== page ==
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MusicMaster Blog

What is your station’s actual format? posted on July 2nd, 2018

By Jesus Rodriguez

Are you sure your station is the format you think it is? Whether it’s the genre in general that you play or how the different sub-genres play on your station, I’d like to take you through an exercise to so you understand exactly what your format at this moment.

I often get calls from users saying that they hear too much R&B on a Hip Hop station, the CHR station is playing too much Urban music, the bilingual station is playing more English music than average, the rock station sounds too alternative, etc. I usually get these calls the most right after music test results have been implemented or when there’s a wave of music shifting in the format. When I get a call saying “Jesus I just can’t have this playing so much, we aren’t that kind of format!”, rather than giving a verbal response, I show the user the facts. You can do the same.

I hear it all the time, “My station needs to be 50/50, 60/40, 70/30, etc.” If you ever question whether your station’s mood, tempo, amount of songs by an artist, sound codes, or just about anything is off (where you hear more of one over the others), there is a feature that will be helpful to you.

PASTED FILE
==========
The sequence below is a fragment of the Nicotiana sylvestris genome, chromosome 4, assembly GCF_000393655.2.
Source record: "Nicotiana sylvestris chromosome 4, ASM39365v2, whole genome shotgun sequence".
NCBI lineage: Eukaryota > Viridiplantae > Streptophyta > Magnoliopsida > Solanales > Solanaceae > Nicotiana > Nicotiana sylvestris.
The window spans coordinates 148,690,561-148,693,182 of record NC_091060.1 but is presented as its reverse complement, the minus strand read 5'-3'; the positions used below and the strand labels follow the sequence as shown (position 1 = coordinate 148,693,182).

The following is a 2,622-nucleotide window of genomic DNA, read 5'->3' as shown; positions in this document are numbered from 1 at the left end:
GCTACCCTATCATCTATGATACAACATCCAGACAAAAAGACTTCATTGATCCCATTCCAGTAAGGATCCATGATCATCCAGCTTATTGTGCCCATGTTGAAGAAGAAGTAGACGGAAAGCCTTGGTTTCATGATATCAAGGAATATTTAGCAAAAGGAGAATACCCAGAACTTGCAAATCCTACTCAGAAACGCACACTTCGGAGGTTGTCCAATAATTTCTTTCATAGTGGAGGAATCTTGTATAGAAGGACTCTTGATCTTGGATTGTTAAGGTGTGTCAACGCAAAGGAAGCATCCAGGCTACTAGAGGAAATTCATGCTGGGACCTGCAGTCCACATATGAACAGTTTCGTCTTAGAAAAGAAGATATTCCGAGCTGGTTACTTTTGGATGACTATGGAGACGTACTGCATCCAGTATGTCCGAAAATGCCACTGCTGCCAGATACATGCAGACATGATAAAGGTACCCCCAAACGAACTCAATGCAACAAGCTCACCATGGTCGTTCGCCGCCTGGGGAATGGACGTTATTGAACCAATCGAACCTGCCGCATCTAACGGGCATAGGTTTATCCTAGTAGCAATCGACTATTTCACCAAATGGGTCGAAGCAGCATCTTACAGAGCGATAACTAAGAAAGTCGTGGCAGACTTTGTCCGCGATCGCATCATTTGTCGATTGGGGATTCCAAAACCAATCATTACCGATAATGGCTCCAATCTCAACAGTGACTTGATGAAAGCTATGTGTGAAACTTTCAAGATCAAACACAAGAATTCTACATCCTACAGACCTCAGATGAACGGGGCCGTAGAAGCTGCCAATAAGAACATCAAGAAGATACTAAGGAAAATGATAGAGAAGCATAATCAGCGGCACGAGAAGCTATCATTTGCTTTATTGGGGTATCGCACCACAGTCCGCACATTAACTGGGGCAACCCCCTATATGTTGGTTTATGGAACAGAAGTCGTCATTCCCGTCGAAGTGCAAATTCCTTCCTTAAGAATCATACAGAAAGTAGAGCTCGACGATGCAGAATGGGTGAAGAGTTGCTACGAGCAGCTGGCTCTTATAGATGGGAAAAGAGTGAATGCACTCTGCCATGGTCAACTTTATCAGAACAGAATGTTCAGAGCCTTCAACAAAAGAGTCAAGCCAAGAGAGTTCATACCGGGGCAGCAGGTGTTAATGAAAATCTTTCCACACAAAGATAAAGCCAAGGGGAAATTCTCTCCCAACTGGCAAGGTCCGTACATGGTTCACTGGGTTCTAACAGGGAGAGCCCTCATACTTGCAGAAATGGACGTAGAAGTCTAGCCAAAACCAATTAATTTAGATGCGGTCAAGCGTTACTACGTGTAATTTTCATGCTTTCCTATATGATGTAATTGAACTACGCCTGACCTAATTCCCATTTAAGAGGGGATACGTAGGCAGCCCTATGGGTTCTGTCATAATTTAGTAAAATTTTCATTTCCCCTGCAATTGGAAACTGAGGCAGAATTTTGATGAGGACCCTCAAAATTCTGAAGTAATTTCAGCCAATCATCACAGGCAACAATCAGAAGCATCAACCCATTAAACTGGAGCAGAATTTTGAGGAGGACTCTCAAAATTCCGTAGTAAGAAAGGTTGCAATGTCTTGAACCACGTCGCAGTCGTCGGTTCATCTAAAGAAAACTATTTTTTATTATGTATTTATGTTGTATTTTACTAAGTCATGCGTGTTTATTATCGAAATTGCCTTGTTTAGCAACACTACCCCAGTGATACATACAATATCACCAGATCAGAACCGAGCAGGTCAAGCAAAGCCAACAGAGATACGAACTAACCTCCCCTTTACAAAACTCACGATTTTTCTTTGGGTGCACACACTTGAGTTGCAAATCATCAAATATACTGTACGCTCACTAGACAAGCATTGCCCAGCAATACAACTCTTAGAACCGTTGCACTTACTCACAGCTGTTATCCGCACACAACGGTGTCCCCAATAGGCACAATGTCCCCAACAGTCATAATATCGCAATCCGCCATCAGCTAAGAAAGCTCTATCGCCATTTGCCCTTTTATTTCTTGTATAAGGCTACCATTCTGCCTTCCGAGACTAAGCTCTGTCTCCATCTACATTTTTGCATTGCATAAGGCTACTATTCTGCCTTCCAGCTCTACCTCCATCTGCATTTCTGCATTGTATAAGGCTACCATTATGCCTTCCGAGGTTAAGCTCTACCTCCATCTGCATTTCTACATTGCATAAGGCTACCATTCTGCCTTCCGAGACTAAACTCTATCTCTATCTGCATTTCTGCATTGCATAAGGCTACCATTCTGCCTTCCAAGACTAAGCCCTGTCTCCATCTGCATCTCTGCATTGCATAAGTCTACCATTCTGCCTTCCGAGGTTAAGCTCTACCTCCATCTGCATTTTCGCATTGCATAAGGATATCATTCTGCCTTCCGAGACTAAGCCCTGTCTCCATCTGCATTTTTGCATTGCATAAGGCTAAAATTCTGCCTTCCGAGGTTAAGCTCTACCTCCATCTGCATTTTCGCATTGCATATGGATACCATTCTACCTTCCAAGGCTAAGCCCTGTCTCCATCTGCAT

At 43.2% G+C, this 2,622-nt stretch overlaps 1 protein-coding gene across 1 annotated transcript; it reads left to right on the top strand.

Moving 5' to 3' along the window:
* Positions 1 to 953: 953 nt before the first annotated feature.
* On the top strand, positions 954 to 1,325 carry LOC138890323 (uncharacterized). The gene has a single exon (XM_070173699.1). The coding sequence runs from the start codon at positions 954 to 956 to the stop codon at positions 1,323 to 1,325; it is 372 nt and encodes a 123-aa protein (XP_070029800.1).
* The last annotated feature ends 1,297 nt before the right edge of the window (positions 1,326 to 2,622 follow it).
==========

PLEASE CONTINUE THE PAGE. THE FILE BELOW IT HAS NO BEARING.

Right-click on any field and click on Library Analysis. You will get a window similar to this one below giving you the numbers for those items currently in your library view.

In the above example, I had a client that has a bilingual station that had to be 60/40 with Spanish as the dominant sound, and they felt that they weren’t getting that anymore. Well, I was able to break it to them that their library was closer to 50/50. For CHR stations that no longer hear so much pop, I might show them that actually, they’re more of an urban station because of the sudden influx of Drake, Rihanna, Post Malone, Kendrick Lamar, and others crossing over. The Hip Hop stations are more R&B because their tempo analysis shows that their hip-hop artists went soft with their new music. You can imagine how this could happen to just about any station format over time or after a music test. Either the charts are having you shift towards a different genre, or your listeners at your test just told you they prefer to listen to a different style than what you thought.